HomeSecurities and Commodities Fraud, Whistleblower and Qui Tam BlogSEC Proposal May Have Catastrophic Impact on Wall Street Whistleblowers

SEC Proposal May Have Catastrophic Impact on Wall Street Whistleblowers

Dodd-Frank Act Whistleblower Law Once Again Under Attack by Corporate America

The U.S. Securities and Exchange Commission is set to enact rule changes advocated by the corporate lobby, which will discourage whistleblowers from reporting securities fraud, the Associated Press (AP) reports. 

SEC whistleblower attorney Stephen M. Kohn told the AP the changes are “counter to every whistleblower law, rule, and policy.” Kohn, Chairman of the National Whistleblower Center and a partner in the law firm Kohn, Kohn & Colapinto, said the changes “Would destroy the program.” 

The proposal would give the SEC discretion to set caps to whistleblower rewards, among other changes. Whistleblower advocates point out that lowering payouts will discourage employees from reporting major. The payment for successful cases is now 10% to 30% of fines or proceeds collected by the SEC.

The rule change would also require the filing of a TCR  to receive legal protection and qualify for a reward. The filing of a TCR would override any other form of contact with the Commission. “Under the proposed rule, if a whistleblower gave the Chairman of the SEC original information about a fraud, and later filed the TCR application, that whistleblower would be automatically disqualified from participating in the SEC’s mandatory reward program. This requirement will have a catastrophic impact on whistleblowers,” Kohn warned. The proposal also runs directly counter to the rules governing the False Claims Act and the IRS whistleblower programs.

The SEC whistleblower program was established by Congress to incentivize whistleblowers with specific, timely, and credible information about federal securities laws violations to report to the SEC. Since the program began in 2011, whistleblowers have helped the SEC recover over $1.7 billion in sanctions from wrongdoers. These sanctions include more than $901 million in disgorgement of ill-gotten gains and interest, of which approximately $452 million has been, or is scheduled to be, returned to harmed investors. In other words, the program is working and working very well.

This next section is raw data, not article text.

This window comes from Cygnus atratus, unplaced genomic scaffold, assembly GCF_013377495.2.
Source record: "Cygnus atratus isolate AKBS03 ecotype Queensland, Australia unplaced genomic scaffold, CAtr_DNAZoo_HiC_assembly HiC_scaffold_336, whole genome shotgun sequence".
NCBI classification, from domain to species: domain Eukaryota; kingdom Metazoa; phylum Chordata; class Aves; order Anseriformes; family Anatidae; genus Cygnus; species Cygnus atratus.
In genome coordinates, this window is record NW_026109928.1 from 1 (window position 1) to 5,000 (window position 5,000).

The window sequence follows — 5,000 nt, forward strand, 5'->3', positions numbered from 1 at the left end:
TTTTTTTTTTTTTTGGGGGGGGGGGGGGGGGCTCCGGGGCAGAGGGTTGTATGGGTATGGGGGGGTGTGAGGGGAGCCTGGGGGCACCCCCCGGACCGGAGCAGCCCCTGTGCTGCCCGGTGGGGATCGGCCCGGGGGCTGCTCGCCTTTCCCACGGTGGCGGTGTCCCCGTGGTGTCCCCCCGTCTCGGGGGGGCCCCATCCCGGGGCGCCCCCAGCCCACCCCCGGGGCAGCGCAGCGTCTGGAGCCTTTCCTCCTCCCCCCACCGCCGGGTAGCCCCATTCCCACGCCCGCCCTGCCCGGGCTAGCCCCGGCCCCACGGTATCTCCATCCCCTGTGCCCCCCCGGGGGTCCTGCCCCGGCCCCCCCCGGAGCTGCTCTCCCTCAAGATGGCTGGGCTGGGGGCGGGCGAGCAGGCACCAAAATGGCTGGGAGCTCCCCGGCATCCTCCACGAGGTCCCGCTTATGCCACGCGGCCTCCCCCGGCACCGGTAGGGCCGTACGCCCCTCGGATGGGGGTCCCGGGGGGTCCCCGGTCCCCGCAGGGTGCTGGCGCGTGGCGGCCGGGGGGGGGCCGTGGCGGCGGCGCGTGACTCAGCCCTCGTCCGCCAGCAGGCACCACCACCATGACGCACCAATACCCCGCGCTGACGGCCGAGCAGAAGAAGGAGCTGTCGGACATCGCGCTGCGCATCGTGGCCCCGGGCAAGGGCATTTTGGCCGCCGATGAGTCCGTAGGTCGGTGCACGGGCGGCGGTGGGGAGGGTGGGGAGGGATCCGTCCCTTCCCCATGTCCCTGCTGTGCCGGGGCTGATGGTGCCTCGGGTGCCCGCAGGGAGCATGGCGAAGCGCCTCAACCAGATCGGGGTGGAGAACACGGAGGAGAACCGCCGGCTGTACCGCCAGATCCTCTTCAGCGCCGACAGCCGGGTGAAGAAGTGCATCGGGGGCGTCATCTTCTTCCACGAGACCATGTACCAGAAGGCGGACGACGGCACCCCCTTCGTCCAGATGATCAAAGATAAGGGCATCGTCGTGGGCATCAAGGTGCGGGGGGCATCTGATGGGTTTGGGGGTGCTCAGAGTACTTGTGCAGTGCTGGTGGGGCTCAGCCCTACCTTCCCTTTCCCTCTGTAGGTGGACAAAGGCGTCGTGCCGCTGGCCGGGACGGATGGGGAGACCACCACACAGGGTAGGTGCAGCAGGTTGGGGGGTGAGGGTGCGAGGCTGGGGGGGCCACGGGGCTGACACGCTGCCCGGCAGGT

“Whistleblowers are the defenders of taxpayers, shareholders, and consumers,” Sen. Ron Wyden of Oregon told the AP in a statement. “Whistleblowers shouldn’t be punished because they don’t file a specific form at a specific time when they are putting themselves at personal and financial risk by blowing the whistle. The SEC ought to be encouraging whistleblowers to come forward and not place requirements to fill out government paperwork in their way.”

Further reading: 

Kohn, Kohn and Colapinto filed detailed rulemaking comments on the proposed Dodd-Frank Act whistleblower reward program:

Resources for SEC Whistleblowers:

About the Author: Mary Jane Wilmoth

Mary Jane Wilmoth
Mary Jane Wilmoth is the managing partner at the whistleblower law firm Kohn, Kohn & Colapinto and a frequent contributor of The Whistleblower and Qui Tam Blog. She writes about the latest in whistleblower news as well as SEC, IRS and CFTC whistleblower awards.